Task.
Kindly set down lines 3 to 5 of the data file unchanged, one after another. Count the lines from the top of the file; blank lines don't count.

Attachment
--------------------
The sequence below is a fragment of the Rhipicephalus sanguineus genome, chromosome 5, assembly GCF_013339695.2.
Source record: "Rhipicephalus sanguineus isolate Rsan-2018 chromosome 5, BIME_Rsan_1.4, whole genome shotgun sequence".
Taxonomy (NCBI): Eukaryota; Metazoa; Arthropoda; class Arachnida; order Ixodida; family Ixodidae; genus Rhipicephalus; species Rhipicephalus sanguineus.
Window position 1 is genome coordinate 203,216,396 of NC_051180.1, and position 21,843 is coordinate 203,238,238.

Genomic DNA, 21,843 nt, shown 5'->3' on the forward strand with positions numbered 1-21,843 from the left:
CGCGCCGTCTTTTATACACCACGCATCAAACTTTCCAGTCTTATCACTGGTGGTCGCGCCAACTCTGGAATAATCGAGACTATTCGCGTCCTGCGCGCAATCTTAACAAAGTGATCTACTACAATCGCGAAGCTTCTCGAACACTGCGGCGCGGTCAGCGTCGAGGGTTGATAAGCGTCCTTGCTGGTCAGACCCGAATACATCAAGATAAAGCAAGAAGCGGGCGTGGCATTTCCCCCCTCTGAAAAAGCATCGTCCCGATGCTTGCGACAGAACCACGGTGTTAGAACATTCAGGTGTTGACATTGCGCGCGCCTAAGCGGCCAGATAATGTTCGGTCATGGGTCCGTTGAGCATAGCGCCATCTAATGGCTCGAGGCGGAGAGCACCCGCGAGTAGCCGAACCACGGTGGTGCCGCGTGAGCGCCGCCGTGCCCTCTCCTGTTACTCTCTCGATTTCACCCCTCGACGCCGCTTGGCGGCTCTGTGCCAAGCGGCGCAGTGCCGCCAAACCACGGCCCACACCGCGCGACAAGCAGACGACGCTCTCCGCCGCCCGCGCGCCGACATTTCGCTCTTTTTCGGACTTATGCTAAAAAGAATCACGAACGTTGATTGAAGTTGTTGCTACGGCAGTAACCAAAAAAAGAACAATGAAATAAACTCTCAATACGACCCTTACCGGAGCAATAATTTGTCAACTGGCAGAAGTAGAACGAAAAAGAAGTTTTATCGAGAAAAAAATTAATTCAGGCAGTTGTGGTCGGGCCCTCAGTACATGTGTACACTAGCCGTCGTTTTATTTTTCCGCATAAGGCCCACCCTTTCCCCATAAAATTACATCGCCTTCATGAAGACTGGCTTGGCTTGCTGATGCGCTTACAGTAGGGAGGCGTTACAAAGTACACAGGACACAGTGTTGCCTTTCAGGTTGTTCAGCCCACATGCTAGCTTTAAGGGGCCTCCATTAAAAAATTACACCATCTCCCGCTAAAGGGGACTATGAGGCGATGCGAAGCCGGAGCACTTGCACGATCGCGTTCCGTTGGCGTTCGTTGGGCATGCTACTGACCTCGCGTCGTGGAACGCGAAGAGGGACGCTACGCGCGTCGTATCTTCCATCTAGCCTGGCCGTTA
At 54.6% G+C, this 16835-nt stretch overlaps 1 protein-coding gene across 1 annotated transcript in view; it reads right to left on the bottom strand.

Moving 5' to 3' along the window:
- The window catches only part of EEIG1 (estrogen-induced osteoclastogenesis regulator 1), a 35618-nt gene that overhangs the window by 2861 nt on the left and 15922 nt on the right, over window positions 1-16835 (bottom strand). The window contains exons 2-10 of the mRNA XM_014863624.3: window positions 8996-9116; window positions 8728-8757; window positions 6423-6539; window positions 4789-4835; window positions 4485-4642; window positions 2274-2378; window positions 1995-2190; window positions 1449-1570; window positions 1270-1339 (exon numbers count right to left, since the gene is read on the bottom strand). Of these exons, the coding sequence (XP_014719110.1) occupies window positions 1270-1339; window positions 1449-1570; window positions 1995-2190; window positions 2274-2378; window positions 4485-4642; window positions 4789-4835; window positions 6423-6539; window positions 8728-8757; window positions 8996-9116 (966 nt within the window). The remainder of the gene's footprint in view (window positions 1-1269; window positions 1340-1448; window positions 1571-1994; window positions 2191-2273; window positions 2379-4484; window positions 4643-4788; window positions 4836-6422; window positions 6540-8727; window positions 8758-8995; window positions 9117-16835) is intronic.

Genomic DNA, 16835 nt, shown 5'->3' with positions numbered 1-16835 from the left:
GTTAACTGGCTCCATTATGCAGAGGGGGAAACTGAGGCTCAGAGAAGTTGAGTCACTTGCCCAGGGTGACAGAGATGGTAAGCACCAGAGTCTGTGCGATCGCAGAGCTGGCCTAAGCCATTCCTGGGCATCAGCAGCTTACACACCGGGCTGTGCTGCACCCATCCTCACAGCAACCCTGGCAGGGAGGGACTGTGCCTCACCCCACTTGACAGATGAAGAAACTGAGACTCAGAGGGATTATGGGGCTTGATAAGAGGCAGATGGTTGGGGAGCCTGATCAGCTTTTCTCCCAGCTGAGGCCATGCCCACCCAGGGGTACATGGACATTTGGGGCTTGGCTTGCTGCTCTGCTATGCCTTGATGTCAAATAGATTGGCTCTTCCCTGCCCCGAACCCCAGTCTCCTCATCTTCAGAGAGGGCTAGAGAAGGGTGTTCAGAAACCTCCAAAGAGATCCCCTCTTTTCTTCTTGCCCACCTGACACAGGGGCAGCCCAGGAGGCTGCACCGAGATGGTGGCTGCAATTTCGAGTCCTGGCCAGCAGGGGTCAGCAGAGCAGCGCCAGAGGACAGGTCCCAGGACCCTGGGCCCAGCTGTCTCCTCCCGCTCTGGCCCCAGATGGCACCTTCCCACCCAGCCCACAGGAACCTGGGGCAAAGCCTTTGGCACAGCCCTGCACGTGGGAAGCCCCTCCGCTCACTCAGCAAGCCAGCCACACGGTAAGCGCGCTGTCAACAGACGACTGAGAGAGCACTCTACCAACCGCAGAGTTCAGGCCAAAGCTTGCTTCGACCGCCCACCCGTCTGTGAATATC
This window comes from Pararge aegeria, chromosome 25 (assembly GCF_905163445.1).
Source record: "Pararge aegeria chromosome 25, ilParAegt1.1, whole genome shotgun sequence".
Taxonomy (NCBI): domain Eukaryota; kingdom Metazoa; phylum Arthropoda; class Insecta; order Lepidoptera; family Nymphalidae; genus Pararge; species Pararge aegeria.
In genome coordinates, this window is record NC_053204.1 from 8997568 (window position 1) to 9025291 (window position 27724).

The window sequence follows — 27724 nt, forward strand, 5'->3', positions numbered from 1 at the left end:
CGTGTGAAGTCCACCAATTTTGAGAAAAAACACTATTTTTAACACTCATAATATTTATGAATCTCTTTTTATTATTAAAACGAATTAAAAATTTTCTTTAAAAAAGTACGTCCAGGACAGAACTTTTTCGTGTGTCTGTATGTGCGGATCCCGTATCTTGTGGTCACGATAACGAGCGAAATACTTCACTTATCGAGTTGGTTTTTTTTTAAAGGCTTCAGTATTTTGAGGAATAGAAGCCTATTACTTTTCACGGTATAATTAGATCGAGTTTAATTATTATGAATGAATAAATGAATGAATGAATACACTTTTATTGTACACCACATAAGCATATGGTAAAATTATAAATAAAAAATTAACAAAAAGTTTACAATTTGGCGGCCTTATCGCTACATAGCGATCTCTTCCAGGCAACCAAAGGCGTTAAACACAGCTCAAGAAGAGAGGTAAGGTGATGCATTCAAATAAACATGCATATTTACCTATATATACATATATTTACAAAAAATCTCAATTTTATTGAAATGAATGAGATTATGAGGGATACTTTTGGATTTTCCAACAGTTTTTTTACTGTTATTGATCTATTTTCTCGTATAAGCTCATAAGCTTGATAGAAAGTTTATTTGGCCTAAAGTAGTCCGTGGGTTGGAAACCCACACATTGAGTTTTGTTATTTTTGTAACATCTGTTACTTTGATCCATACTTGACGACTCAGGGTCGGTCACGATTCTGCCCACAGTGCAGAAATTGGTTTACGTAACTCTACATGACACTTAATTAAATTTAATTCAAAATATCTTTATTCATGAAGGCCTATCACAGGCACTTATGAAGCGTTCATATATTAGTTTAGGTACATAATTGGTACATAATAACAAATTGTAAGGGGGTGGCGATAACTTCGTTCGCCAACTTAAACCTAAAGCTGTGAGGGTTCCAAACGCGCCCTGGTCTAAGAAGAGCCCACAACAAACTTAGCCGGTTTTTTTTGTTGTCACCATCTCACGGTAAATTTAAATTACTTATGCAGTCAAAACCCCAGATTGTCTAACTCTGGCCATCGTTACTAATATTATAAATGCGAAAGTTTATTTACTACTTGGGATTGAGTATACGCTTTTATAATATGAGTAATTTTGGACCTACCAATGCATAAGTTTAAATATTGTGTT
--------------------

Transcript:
Taxonomy (NCBI): Eukaryota; Metazoa; Arthropoda; class Arachnida; order Ixodida; family Ixodidae; genus Rhipicephalus; species Rhipicephalus sanguineus.
Window position 1 is genome coordinate 203,216,396 of NC_051180.1, and position 21,843 is coordinate 203,238,238.

Genomic DNA, 21,843 nt, shown 5'->3' on the forward strand with positions numbered 1-21,843 from the left: